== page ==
The two networks/studios are creating a new company to distribute TV on the sites where large audiences already are: AOL, MySpace, Yahoo, MSN. All their entertainment video and some of their movies will be available there for people to embed in their own pages. This means that a MySpace user who’s an Office fan could put up a widget allowing her readers to watch the clips and even the shows on her page. The joint venture will create a destination site for all this, but this isn’t a portal play; it’s about finding a tolerable — for them — way to distribute content via fans’ sites.

I’m told that it’s likely this video also may be made available for embedding on lowly blogs such as this — and obviously, I think that will be key. You make the popcorn, and let’s get together to watch American Idol on IdolCritic, eh? I doubt that will come on the first day (and that first day, by the way, is about 100 days away).

The new company will also sell ads and will share revenue with the producers and with the distribution sites (whether that will trickle down to the actual users/distributors, I have no idea; I would imagine that would be up to each of the sites and if they are smart enough to share, then the distribution of this video will only expand and explode).

There’s no reason this arrangement cannot include other producers, networks, and studios. And there is no reason this cannot include other distribution points (read: Google/Yahoo and such). And though this starts with entertainment, I don’t see why it can’t expand to include news and sports. It should.

What’s smart about this is that it potentially provides an infrastructure for the viral, audience-controlled recommendation and distribution of video with the two elements the producers demand — control and monetization (mantras I heard from the big guys at the Video on the Net conference). If this makes this kind of viral distribution profitable, it will cut off objections to it. And that, I believe, will leave Viacom out there dangling naked on Main Street.

At first, the big guys will pick their own clips. I think they have to get quickly past and let us pick the clips, the moments we want to recommend and comment on. Every moment in a show should thus have a permalink that makes it a linkable part of conversations. At VON, I saw a company called Gotoit that enables just this: you can send people directly to that moment you want to talk about. That is vital: We, the people — not the producers, prorammers, and network execs — need to be the recommenders, not the producers; that’s the point of viral distribution

At first, this will also be about just the big guys’ shows and movies. As you can predict, I argue that if they want this to succeed, it also must include small TV, our TV, the TV we are reinventing. That doesn’t mean that they should air all the flaming farts. But the smart things to do will be to find the great new talent and give it a means of distribution and control and monetization — which the little guys want, like the big guys, a point made at the end of my VON spiel. And then the networks will like networks.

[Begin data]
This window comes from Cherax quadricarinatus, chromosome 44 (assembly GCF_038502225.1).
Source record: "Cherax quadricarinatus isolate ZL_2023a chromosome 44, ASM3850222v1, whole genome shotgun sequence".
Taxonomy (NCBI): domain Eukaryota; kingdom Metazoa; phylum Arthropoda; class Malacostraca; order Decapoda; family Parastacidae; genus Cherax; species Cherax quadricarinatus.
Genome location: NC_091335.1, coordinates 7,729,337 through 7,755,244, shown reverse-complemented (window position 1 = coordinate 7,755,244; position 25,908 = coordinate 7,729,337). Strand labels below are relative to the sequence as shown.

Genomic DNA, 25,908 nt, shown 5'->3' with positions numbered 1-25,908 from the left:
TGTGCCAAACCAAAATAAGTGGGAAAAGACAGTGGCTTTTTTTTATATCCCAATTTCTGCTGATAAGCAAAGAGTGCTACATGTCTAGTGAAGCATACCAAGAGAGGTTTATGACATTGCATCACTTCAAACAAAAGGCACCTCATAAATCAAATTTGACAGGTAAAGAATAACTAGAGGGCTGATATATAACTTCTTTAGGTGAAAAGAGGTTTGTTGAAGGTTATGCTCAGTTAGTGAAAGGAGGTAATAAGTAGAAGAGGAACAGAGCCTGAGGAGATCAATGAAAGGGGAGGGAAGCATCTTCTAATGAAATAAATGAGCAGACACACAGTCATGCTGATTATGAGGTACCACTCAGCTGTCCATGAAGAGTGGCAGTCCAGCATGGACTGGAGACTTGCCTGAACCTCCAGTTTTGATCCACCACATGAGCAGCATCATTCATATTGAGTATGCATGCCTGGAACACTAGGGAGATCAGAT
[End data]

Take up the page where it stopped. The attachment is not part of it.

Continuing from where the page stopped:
I don’t know what this means for NBBC, the very tightly controlled venture NBC started to distribute video. I suspect it will be involved.

If this is done right, it makes viral distribution of video a noninfringing activity. It will legitimize, enable, and exploit what we already want to do: recommend and watch their shows. That would only be smart.

If it is done wrong — if the networks try to maintain too much control and still tell us what to llike and where we can watch TV — then it will fail miserably. I’ll be keeping a close eye on this.

From the Wall Street Journal story:

“This is a game changer for Internet video,” News Corp. President Peter Chernin said in a statement announcing the venture. “We’ll have access to just about the entire U.S. Internet audience at launch.”

The venture will also start its own site, with a name that is yet to be announced, which will go up in the summer. The two companies said “full episodes and clips from current hit shows,” including NBC’s “Heroes,” “My Name is Earl,” “Saturday Night Live” and Fox’s “24,” “House,” “Prison Break” and “The Simpson”s will be available as well as programs from the companies’ TV libraries. Movies will also be available, including “Borat” and “Little Miss Sunshine.”

Here’s the LA Times report.

: LATER: I think some reporters are missing a key part of the story. I think this is less NBC/Fox v. Google in business and more NBC/Fox v. Viacom in philosophy. These guys, unlike Viacom, recognize the power — and the necessity — of the recommendation engine (aka us) as the new means of marketing and distribution. They are trying to do that in a way that feels safer to them and that they can make money on — echoing, once again, the themes I kept hearing from the big guys at VON: control and monetization. If they crack the monetization, then these guys will care (a bit) less about control.

They will succeed if they enable us to recommend, share, and talk about (positively or negatively) their good stuff.

They will blow it if they try to maintain too much control: if they give us only their shows, if they insist on which clips we can embed, if they don’t open up to more programming, if they don’t open up to our putting this stuff in our space (not just Rupert’s MySpace). So we’ll see.

But it’s all about the recommendation engine as the new network.